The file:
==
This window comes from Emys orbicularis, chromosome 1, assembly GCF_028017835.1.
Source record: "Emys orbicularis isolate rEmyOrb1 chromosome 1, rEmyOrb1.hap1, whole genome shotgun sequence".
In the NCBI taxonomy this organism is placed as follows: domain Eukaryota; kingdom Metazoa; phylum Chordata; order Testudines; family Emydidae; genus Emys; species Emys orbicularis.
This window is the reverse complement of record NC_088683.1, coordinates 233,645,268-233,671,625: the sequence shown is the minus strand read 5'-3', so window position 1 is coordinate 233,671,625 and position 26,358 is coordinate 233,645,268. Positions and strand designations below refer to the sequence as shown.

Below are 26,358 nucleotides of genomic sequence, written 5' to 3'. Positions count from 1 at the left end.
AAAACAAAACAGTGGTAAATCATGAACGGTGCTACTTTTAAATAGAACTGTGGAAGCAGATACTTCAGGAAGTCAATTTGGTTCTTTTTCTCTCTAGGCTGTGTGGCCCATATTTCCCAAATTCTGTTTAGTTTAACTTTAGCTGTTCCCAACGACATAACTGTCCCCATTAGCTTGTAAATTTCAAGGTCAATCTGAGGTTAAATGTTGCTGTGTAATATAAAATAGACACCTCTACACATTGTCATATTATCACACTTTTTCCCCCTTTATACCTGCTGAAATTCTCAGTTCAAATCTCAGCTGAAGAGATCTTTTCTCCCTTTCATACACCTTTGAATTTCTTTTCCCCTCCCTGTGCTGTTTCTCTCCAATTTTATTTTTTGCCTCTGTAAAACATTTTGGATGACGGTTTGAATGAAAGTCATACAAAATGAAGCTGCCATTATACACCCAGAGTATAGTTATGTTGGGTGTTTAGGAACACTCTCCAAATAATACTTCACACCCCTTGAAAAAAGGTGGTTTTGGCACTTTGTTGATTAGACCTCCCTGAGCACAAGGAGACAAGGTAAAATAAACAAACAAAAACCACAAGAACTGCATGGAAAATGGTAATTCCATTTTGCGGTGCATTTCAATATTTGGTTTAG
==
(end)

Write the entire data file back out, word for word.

This window comes from Emys orbicularis, chromosome 1, assembly GCF_028017835.1.
Source record: "Emys orbicularis isolate rEmyOrb1 chromosome 1, rEmyOrb1.hap1, whole genome shotgun sequence".
In the NCBI taxonomy this organism is placed as follows: domain Eukaryota; kingdom Metazoa; phylum Chordata; order Testudines; family Emydidae; genus Emys; species Emys orbicularis.
This window is the reverse complement of record NC_088683.1, coordinates 233,645,268-233,671,625: the sequence shown is the minus strand read 5'-3', so window position 1 is coordinate 233,671,625 and position 26,358 is coordinate 233,645,268. Positions and strand designations below refer to the sequence as shown.

Below are 26,358 nucleotides of genomic sequence, written 5' to 3'. Positions count from 1 at the left end.
AAAACAAAACAGTGGTAAATCATGAACGGTGCTACTTTTAAATAGAACTGTGGAAGCAGATACTTCAGGAAGTCAATTTGGTTCTTTTTCTCTCTAGGCTGTGTGGCCCATATTTCCCAAATTCTGTTTAGTTTAACTTTAGCTGTTCCCAACGACATAACTGTCCCCATTAGCTTGTAAATTTCAAGGTCAATCTGAGGTTAAATGTTGCTGTGTAATATAAAATAGACACCTCTACACATTGTCATATTATCACACTTTTTCCCCCTTTATACCTGCTGAAATTCTCAGTTCAAATCTCAGCTGAAGAGATCTTTTCTCCCTTTCATACACCTTTGAATTTCTTTTCCCCTCCCTGTGCTGTTTCTCTCCAATTTTATTTTTTGCCTCTGTAAAACATTTTGGATGACGGTTTGAATGAAAGTCATACAAAATGAAGCTGCCATTATACACCCAGAGTATAGTTATGTTGGGTGTTTAGGAACACTCTCCAAATAATACTTCACACCCCTTGAAAAAAGGTGGTTTTGGCACTTTGTTGATTAGACCTCCCTGAGCACAAGGAGACAAGGTAAAATAAACAAACAAAAACCACAAGAACTGCATGGAAAATGGTAATTCCATTTTGCGGTGCATTTCAATATTTGGTTTAG